Recent studies have shown us that teens who participate in chorus, band, and orchestra are less likely to abuse alcohol than those who don’t. This is because learning how to sing or play an instrument, especially in a community of other teens, brings new opportunities to teens and provides them with something positive to focus on. When a teen becomes good at singing or playing an instrument, it can drastically increase their sense of self-worth and their confidence. One of the primary reasons teens experiment with drinking is that they have low self-esteem and they don’t have a great sense of self-worth.
Teens also drink because their friends are doing it, often when they are bored. If teens have something to do (like going to choir practice, performing in a concert, or practicing their instrument) they will be too busy to party. When they do celebrate, it will be with the other teens who are performing music with them, and it will be a celebration of their accomplishments. Celebrations like these can usually include adults, and they don’t need to include drinking.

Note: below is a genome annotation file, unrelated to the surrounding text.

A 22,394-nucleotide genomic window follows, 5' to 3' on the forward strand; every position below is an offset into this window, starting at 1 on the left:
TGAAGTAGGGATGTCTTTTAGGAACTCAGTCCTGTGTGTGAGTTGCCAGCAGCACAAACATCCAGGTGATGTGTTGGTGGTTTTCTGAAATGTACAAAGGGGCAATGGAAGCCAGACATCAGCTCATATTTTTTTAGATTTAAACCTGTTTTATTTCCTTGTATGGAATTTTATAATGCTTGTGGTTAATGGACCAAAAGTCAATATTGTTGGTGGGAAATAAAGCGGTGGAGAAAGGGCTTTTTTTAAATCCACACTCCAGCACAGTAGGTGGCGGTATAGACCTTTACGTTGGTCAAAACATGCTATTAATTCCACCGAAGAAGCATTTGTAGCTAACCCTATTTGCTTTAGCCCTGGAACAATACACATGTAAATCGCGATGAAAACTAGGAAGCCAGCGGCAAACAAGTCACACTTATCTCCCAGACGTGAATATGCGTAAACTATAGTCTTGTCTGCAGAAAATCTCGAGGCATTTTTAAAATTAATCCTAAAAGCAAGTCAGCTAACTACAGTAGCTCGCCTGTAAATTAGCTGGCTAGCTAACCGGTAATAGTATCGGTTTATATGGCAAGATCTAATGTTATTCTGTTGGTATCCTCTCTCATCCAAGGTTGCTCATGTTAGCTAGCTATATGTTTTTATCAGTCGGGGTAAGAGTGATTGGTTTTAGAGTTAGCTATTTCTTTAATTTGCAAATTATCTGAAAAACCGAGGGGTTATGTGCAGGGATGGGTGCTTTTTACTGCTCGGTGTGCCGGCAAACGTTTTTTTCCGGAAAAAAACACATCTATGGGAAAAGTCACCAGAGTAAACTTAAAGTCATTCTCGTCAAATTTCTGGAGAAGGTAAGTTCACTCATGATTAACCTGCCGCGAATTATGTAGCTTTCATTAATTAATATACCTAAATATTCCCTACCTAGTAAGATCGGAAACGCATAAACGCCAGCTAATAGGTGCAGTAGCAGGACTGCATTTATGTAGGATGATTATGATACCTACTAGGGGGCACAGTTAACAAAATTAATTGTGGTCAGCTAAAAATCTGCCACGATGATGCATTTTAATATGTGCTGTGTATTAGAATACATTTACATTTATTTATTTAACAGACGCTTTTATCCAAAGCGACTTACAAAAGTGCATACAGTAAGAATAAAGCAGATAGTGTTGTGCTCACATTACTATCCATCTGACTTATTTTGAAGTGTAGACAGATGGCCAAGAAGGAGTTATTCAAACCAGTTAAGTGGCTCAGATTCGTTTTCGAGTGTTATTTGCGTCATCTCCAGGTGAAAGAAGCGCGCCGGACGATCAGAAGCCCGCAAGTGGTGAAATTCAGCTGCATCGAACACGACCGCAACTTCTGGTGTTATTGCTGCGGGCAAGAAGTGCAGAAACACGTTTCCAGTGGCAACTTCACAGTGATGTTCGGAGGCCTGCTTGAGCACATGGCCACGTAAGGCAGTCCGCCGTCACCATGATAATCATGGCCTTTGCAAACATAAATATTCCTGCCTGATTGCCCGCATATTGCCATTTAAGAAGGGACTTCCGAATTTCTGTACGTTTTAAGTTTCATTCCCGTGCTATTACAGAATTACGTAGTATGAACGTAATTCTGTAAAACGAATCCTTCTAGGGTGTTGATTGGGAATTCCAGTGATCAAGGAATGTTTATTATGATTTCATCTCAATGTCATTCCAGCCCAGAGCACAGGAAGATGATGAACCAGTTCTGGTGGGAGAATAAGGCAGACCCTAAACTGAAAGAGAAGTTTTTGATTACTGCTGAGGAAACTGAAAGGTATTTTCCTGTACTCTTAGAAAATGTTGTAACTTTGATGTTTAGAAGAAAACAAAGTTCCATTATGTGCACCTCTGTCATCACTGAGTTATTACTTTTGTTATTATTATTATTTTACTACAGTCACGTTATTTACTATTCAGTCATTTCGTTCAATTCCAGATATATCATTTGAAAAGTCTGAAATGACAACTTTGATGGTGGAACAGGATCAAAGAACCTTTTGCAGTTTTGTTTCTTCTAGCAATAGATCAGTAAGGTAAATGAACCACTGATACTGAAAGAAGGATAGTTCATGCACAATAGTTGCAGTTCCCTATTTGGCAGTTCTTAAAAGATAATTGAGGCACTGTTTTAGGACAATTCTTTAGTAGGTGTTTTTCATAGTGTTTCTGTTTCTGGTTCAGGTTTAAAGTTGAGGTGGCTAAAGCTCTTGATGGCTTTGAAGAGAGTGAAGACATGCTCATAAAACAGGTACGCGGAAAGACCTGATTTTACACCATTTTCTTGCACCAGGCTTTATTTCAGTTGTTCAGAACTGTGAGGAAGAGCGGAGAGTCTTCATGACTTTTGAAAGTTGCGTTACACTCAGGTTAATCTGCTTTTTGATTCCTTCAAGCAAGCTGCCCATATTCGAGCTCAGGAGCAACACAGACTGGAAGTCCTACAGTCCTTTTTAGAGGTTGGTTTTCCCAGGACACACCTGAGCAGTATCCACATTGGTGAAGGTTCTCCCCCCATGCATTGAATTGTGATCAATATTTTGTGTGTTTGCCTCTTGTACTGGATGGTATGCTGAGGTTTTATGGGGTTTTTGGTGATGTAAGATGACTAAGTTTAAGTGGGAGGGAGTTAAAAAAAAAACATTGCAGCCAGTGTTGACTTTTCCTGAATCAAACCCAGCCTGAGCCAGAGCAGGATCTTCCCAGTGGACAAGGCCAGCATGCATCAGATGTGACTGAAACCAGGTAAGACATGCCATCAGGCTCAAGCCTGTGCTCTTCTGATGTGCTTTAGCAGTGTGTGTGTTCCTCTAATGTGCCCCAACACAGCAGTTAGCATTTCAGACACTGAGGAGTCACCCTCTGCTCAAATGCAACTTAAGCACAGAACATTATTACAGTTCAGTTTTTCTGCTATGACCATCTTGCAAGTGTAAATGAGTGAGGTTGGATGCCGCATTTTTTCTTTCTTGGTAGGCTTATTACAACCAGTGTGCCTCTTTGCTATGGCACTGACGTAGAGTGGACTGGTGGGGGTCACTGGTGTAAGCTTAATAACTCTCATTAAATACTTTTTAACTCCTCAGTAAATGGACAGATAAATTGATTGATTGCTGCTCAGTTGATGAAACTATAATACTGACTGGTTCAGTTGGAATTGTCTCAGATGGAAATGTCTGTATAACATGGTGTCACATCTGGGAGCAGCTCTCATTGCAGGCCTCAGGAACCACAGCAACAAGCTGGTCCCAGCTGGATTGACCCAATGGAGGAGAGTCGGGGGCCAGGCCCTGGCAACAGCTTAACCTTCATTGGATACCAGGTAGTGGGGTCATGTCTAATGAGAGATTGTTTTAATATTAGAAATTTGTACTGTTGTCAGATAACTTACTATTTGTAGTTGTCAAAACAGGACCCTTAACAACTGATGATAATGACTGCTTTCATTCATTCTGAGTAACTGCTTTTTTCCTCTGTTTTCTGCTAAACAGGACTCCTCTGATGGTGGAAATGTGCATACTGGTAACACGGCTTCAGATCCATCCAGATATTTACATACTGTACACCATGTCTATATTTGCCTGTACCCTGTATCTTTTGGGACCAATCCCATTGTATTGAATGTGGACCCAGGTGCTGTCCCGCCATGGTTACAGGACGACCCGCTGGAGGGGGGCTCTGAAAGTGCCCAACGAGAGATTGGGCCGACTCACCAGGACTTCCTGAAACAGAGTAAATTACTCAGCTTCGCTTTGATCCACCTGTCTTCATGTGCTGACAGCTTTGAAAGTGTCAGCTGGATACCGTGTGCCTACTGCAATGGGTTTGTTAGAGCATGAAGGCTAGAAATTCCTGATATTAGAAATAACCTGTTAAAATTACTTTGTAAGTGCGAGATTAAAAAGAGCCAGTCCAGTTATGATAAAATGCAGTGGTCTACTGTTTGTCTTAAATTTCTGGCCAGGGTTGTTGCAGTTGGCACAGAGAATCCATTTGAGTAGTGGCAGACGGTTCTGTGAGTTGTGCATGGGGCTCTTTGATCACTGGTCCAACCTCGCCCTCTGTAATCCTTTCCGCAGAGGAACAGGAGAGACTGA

There have been many examples of arts programs throughout the country helping kids and teens at risk for substance abuse. Music is particularly helpful because when a kid plays an instrument or sings to a piece of sheet music, they are using parts of their brain that may remain underdeveloped without music. Not only will they have something positive to focus on, but they will actually improve their brains.
There is a reason why music therapy is used in many rehabilitation treatment centers as a part of an addiction treatment curriculum. This is true of adults as well as teens.
It’s important, though, that you encourage your teen to get help if they are experimenting with alcohol. The sooner they get help for this important issue, the better. Here is a list of resources available to help you and your teen.